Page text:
I'm going to do a series of posts over the next week that will focus on the famous Green River formation. I wanted to give some background first so that you, the reader, would have some idea of the places and names I'm referring to.
The Green River formation is probably best known from deposits near Kemmerer, WY that produce superb fresh water fish fossils. The formation itself is vast and covers three states (Wyoming, Utah, Colorado) and represents three distinct lakes that existed for a very short, geologically speaking, time during the Eocene epoch (58-38 MYA).
The deposits in Wyoming are from two ancient lakes. The smallest is called Fossil Lake and the the primary producer of the fish fossils. Lake Gosiute is the larger lake and was confined to an area from Kemmerer east to Rawlins and from the Wyoming/Colorado border north to the Wind River mountain range. Lake Unita was the third and longest lasting of the ancient lakes and covered a region of Utah and Colorado from Provo, UT east to Meeker, CO and south to Grand Junction, CO. Lake Unita's deposits are often in the form of an oil shale and are finer grained than those of Fossil lake or lake Gosiute.
Here is a series of rough maps that show the approximate geographic extent of each lake through time.
This is a stratigraphic view of the lakes through time and geography.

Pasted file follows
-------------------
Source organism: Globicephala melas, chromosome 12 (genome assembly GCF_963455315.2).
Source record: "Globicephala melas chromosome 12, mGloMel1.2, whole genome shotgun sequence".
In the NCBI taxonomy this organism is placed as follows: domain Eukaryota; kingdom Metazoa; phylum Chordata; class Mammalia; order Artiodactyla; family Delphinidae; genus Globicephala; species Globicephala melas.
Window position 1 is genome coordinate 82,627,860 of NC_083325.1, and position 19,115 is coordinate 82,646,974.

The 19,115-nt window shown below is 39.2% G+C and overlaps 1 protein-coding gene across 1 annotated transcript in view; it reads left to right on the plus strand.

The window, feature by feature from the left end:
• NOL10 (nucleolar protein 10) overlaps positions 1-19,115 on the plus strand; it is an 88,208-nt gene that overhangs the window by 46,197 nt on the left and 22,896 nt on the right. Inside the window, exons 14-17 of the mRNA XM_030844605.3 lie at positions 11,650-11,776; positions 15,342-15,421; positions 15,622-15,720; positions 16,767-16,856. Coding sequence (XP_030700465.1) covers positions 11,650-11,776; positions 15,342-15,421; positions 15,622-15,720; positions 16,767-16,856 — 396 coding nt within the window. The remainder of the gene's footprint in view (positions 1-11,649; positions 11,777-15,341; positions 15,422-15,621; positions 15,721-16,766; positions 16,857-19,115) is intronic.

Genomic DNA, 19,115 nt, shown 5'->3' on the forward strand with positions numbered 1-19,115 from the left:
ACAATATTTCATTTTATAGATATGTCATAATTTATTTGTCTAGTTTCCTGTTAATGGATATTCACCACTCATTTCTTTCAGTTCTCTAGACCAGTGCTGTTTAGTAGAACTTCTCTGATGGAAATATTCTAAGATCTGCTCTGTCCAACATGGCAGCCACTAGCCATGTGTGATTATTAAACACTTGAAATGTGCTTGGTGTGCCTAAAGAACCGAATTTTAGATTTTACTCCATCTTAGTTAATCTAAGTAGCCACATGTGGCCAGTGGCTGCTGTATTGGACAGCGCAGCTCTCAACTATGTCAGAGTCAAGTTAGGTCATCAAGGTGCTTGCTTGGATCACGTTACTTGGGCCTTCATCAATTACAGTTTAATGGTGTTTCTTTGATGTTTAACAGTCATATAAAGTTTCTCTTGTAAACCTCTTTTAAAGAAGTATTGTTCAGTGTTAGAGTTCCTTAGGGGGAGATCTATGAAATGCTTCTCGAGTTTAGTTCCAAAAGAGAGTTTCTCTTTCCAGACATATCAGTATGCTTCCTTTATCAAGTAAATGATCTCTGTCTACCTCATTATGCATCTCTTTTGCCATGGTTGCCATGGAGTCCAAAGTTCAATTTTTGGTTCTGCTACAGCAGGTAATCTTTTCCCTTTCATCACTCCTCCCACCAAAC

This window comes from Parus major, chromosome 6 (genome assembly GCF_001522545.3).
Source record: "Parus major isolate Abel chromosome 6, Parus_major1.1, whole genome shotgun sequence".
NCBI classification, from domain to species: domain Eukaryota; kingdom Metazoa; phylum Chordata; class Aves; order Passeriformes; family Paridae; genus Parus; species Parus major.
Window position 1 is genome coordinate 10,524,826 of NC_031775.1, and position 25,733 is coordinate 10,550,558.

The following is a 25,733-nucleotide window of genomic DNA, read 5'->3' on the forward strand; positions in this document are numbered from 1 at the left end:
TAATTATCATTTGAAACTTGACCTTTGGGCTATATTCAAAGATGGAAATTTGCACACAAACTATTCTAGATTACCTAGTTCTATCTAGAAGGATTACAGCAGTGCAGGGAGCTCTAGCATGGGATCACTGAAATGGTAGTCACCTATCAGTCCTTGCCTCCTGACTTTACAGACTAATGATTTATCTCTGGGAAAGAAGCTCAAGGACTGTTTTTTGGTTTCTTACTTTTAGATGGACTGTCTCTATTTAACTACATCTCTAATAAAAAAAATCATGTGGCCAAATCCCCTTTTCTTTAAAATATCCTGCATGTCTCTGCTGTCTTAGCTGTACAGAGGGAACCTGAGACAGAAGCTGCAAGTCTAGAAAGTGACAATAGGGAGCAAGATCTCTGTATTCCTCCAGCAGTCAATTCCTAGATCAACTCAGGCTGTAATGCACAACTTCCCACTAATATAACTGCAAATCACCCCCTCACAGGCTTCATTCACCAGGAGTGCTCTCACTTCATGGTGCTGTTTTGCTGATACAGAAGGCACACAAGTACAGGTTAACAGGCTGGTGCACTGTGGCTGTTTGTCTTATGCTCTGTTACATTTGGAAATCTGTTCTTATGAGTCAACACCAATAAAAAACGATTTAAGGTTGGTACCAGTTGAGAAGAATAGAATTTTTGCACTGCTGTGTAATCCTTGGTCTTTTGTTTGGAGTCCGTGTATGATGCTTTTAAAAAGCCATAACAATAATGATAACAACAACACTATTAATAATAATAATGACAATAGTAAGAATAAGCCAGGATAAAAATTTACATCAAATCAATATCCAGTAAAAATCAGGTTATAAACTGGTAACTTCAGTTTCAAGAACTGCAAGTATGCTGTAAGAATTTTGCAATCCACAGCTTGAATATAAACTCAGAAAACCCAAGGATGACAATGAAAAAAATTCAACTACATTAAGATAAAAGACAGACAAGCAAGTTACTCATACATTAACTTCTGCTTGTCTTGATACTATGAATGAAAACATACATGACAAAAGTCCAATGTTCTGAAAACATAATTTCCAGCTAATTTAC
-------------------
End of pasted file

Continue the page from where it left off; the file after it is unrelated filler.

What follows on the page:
This is a map of the current geographic extent of the rock deposits derived from the lakes.
During the Eocene the lakes existed in low lying areas within a wet, subtropical environment but since then they have been elevated many thousands of feet above sea level and are mostly in a high desert environment.
I've had the opportunity to collect from, and will detail more in the next few posts, the Fossil Lake deposits at Kemmerer, Lake Gosiute deposits at the "Blue Forest" and Wamsutter as well as the Douglass Pass deposits of Lake Unita.
This last chart is one which correlates the many geographically distant deposits with each other.
The illustrations used in this post are all from the book "Paleontology of the Green River Formation, with a Review of the Fish Fauna" by Lance Grande and was published as Bulliten 63 by the Geological Survey of Wyoming. This is a most excellent resource and, while it focuses more on the Fossil Lake fauna, I highly recommend it to anyone who wants to learn more about the Green River formation.